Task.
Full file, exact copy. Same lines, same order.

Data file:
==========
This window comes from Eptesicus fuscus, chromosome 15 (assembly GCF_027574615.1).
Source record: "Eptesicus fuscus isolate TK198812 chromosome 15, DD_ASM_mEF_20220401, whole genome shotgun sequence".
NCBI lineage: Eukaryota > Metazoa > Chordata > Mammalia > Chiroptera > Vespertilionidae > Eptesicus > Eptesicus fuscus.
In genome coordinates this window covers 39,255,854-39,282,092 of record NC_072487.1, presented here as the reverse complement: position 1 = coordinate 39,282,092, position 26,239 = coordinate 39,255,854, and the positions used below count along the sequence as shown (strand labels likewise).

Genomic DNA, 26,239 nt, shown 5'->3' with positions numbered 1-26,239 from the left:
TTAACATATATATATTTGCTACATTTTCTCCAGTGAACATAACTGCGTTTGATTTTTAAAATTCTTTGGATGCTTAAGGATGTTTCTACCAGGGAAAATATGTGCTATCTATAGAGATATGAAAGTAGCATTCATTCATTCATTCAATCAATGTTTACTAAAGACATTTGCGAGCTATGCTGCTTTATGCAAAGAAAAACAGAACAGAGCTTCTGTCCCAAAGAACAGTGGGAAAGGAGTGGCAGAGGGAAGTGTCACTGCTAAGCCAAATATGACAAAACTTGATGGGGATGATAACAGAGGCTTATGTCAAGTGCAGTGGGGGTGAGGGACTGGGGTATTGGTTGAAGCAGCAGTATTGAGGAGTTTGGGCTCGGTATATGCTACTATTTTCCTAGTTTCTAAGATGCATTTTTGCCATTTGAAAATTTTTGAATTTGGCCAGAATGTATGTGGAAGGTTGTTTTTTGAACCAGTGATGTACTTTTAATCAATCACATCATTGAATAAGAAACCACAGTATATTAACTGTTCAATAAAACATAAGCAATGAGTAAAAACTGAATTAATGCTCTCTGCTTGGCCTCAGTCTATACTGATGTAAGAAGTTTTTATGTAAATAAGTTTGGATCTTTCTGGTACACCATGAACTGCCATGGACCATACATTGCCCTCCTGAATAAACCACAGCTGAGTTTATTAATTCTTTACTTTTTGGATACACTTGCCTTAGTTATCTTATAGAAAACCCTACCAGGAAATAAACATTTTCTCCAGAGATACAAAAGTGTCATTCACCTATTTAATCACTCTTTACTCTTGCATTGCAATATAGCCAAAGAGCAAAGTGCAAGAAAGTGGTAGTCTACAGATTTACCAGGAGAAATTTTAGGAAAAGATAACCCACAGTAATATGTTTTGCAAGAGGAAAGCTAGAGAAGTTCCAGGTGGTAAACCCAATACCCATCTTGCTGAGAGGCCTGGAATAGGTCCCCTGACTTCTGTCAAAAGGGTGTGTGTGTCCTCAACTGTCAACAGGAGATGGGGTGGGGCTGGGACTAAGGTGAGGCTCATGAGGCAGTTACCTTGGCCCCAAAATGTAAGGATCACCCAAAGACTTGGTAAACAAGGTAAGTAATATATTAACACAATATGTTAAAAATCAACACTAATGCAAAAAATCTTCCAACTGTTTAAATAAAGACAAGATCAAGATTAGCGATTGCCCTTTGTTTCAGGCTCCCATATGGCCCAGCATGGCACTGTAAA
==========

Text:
This window comes from Eptesicus fuscus, chromosome 15 (assembly GCF_027574615.1).
Source record: "Eptesicus fuscus isolate TK198812 chromosome 15, DD_ASM_mEF_20220401, whole genome shotgun sequence".
NCBI lineage: Eukaryota > Metazoa > Chordata > Mammalia > Chiroptera > Vespertilionidae > Eptesicus > Eptesicus fuscus.
In genome coordinates this window covers 39,255,854-39,282,092 of record NC_072487.1, presented here as the reverse complement: position 1 = coordinate 39,282,092, position 26,239 = coordinate 39,255,854, and the positions used below count along the sequence as shown (strand labels likewise).

Genomic DNA, 26,239 nt, shown 5'->3' with positions numbered 1-26,239 from the left:
TTAACATATATATATTTGCTACATTTTCTCCAGTGAACATAACTGCGTTTGATTTTTAAAATTCTTTGGATGCTTAAGGATGTTTCTACCAGGGAAAATATGTGCTATCTATAGAGATATGAAAGTAGCATTCATTCATTCATTCAATCAATGTTTACTAAAGACATTTGCGAGCTATGCTGCTTTATGCAAAGAAAAACAGAACAGAGCTTCTGTCCCAAAGAACAGTGGGAAAGGAGTGGCAGAGGGAAGTGTCACTGCTAAGCCAAATATGACAAAACTTGATGGGGATGATAACAGAGGCTTATGTCAAGTGCAGTGGGGGTGAGGGACTGGGGTATTGGTTGAAGCAGCAGTATTGAGGAGTTTGGGCTCGGTATATGCTACTATTTTCCTAGTTTCTAAGATGCATTTTTGCCATTTGAAAATTTTTGAATTTGGCCAGAATGTATGTGGAAGGTTGTTTTTTGAACCAGTGATGTACTTTTAATCAATCACATCATTGAATAAGAAACCACAGTATATTAACTGTTCAATAAAACATAAGCAATGAGTAAAAACTGAATTAATGCTCTCTGCTTGGCCTCAGTCTATACTGATGTAAGAAGTTTTTATGTAAATAAGTTTGGATCTTTCTGGTACACCATGAACTGCCATGGACCATACATTGCCCTCCTGAATAAACCACAGCTGAGTTTATTAATTCTTTACTTTTTGGATACACTTGCCTTAGTTATCTTATAGAAAACCCTACCAGGAAATAAACATTTTCTCCAGAGATACAAAAGTGTCATTCACCTATTTAATCACTCTTTACTCTTGCATTGCAATATAGCCAAAGAGCAAAGTGCAAGAAAGTGGTAGTCTACAGATTTACCAGGAGAAATTTTAGGAAAAGATAACCCACAGTAATATGTTTTGCAAGAGGAAAGCTAGAGAAGTTCCAGGTGGTAAACCCAATACCCATCTTGCTGAGAGGCCTGGAATAGGTCCCCTGACTTCTGTCAAAAGGGTGTGTGTGTCCTCAACTGTCAACAGGAGATGGGGTGGGGCTGGGACTAAGGTGAGGCTCATGAGGCAGTTACCTTGGCCCCAAAATGTAAGGATCACCCAAAGACTTGGTAAACAAGGTAAGTAATATATTAACACAATATGTTAAAAATCAACACTAATGCAAAAAATCTTCCAACTGTTTAAATAAAGACAAGATCAAGATTAGCGATTGCCCTTTGTTTCAGGCTCCCATATGGCCCAGCATGGCACTGTAAA